‘You’ve one wish left… he took my bottle…’ Her impression is cruel in its accuracy, except Jo adds a bite that Thelma’s lost. ‘Her with her wishes and her kisses and her traps. Like we held her back from stardom. Like he kept her soul in a jar. She makes me fucking ashamed. I’ve had enough. I’m going to bed before she wakes up.’ She shakes her head with something like pity, starts to walk away.
I hold my hands out. ‘Hey now, not even a peck on the cheek for the poor sod stuck with the two of you?’ Thelma’s got to me.
‘When I’m running a river of snot?’ But she comes over all the same and gives me an awkward half hug. ‘Thanks for dealing with her.’ Her hair falls in my face, and through the cough medicine and Olbas oil, I can smell her – heavy spicy cinnamon saffron. I close my eyes, breathe her in. No, she’d never leave me.
She pulls away, heads for the stairs.
‘I love you, Jo,’ I say, and hold my breath. She shrugs.
‘Ah, yeah, all that,’ she says, and vanishes to her room, the hidey hole that she’s done up nice with cushions and candles just for her.
Thelma shifts on the sofa. Her empty cup hits the floorboards and she sits up. Pulls her skirt down where it’s ridden up. Pats her hair. None of that angry pouting now; she can’t look me in the eye. I wonder just how passed out she was.
‘Three years,’ she says. ‘That’s my three wishes. Not a one answered. There’s a lesson in there.’ She stops fidgeting, sits very still for a while, staring at nothing. Upstairs, the thud and creak of Jo going to bed.
‘You going to be okay?’ I ask, because Jo’s family is mine and I’ve a duty. Thelma slowly pulls herself together.
‘Not for you to worry,’ she says. ‘Back to it, then. Car-boots and village halls and auctions. I’m sick of the smell of second-hand crap.’ She stands up, gathers her bag and bits. Tugs at my ruined t-shirt. ‘Suppose you want this back.’
‘You take it,’ I say, though it’s vintage and I’ll never find another.
‘Second-hand crap,’ she says again. But she keeps it on and shuts the door quietly on her way out, so as not to wake Jo, I suppose.
About the Contributor
Françoise Harvey writes short stories and poems. Her work has appeared or is forthcoming in publications including Bare Fiction, Synaesthesia Magazine, Litro, Agenda, Envoi, The Gingerbread House and anthologies Furies and The Casual Electrocution of Strangers. She is one of the founders of Literary Salmon (literarysalmon.wordpress.com) and works at Mslexia magazine.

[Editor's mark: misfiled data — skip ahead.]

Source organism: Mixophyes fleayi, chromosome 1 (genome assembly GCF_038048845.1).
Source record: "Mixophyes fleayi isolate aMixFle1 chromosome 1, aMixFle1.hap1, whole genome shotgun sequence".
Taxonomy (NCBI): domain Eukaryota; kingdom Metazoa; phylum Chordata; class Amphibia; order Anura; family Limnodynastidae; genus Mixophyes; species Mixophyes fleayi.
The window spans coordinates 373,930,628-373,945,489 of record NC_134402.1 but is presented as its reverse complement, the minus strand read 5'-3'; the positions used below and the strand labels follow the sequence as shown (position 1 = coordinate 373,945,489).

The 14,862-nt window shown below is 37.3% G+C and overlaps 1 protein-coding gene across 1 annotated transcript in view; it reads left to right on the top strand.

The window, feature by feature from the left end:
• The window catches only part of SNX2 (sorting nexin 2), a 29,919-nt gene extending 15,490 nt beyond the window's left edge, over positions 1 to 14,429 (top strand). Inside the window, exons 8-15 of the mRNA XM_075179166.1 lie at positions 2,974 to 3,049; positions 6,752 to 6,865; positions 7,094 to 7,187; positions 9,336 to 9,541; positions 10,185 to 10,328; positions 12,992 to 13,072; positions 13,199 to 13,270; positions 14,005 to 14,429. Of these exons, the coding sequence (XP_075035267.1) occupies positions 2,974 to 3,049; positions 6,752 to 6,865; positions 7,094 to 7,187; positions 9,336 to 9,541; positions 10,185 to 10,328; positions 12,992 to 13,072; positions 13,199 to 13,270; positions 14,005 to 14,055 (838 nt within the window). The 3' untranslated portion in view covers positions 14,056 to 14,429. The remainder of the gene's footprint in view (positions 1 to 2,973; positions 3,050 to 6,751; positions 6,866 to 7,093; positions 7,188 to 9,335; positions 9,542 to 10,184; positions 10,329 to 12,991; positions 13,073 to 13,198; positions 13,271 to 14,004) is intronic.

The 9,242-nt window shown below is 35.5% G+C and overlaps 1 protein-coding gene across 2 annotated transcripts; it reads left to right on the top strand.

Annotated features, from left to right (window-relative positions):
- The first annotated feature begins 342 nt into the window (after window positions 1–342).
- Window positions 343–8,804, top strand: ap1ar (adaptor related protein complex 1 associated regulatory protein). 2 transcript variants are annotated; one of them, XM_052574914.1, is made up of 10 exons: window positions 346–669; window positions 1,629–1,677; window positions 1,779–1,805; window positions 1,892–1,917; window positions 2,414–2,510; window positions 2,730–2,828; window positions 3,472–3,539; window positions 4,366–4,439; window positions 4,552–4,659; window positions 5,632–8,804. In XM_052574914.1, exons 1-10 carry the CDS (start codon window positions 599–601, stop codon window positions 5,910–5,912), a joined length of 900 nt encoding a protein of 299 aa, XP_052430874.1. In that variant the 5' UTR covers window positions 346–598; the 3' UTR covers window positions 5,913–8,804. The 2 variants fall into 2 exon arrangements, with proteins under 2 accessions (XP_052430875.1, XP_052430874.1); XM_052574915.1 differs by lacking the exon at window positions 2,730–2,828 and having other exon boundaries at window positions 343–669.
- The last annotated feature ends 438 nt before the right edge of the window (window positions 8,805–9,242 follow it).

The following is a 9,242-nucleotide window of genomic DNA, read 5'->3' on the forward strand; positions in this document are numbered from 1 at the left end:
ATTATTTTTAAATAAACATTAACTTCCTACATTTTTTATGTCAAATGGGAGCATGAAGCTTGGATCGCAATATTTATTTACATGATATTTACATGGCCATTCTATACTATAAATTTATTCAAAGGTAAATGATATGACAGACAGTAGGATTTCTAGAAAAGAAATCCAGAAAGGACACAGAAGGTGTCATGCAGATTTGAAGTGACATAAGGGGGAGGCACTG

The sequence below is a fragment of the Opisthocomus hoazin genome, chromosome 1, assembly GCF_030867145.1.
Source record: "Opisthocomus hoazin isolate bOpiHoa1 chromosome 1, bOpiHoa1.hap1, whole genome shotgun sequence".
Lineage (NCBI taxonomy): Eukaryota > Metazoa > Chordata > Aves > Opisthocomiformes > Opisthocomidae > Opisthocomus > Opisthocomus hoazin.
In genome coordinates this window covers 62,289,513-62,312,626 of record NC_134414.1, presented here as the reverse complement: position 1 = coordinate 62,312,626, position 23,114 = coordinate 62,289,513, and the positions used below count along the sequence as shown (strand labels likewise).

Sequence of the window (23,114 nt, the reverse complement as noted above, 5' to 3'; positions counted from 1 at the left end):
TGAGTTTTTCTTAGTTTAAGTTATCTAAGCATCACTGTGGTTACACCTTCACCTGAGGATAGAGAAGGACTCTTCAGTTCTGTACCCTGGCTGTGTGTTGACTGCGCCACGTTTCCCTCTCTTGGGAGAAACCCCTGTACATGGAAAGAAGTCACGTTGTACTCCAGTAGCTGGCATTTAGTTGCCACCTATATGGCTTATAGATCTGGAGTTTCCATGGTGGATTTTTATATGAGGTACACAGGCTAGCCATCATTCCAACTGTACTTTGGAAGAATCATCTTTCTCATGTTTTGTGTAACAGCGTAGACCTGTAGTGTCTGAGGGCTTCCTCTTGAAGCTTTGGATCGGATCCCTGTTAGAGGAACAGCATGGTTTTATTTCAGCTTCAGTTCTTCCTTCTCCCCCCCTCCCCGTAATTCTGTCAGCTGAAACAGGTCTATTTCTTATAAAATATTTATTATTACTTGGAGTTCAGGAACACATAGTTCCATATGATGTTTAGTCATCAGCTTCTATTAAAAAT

Thunderwith - Libby Hathorn
I was sent a copy of Thunderwith when I was nine (my dad is Aussie and so we were sent a lot of lit by our family there). My immediate memories of it are that it is the first book that I cried over, and reread again and again, so I could cry again. The heart of the tale is Lara Ritchie, age 11/12, whose mother has died and who has moved to live with her father (who is a stranger) and his young family on a farm in the bush. Loss (of people, of animals, of innocence), acceptance, fear of rejection are threaded through it, not just from Lara's POV, but also from her dad's family, who are threatened by Lara's arrival. All of them are dwarfed by the enormity of the landscape where they live. As an adult, rereading it, there's also loss of the Australian bush and loss/corruption of Aboriginal culture seeded through it. And the comfort comes from words: poetry, a library, storytelling, and a dog that sits in the middle of all these things and turns out not to be as magical as hoped. One of those books which, as a kid particularly, is a hand-holder and a comfort before you've ever even had to experience the emotions in it in real life, and still works, for me, as an adult reader.
More from Issue Eight:
- Calendar Girls by Max Wilkinson
- Mushroom Speed Boosts by Ben Reynolds
- Sestina by Imogen Russell Williams
- Under the Maple Roots by Joshua Bealson
- Snow, Sunday, Late February by James O’Neill
- Not Waving, but Washing by Tabitha Siklos
- Kites by Ben Gwalchmai
- A tribute to austerity by Sanmeet Kaur
- Something like the beginning of love by Olga Dermott-Bond
- Why is it Called a Thunderstorm, When it’s the Lightning That Kills You? by Katt Thompson
- My Greenland Halibut by Amanda Oosthuizen
- Say Hello, Wave Goodbye by Emma Venables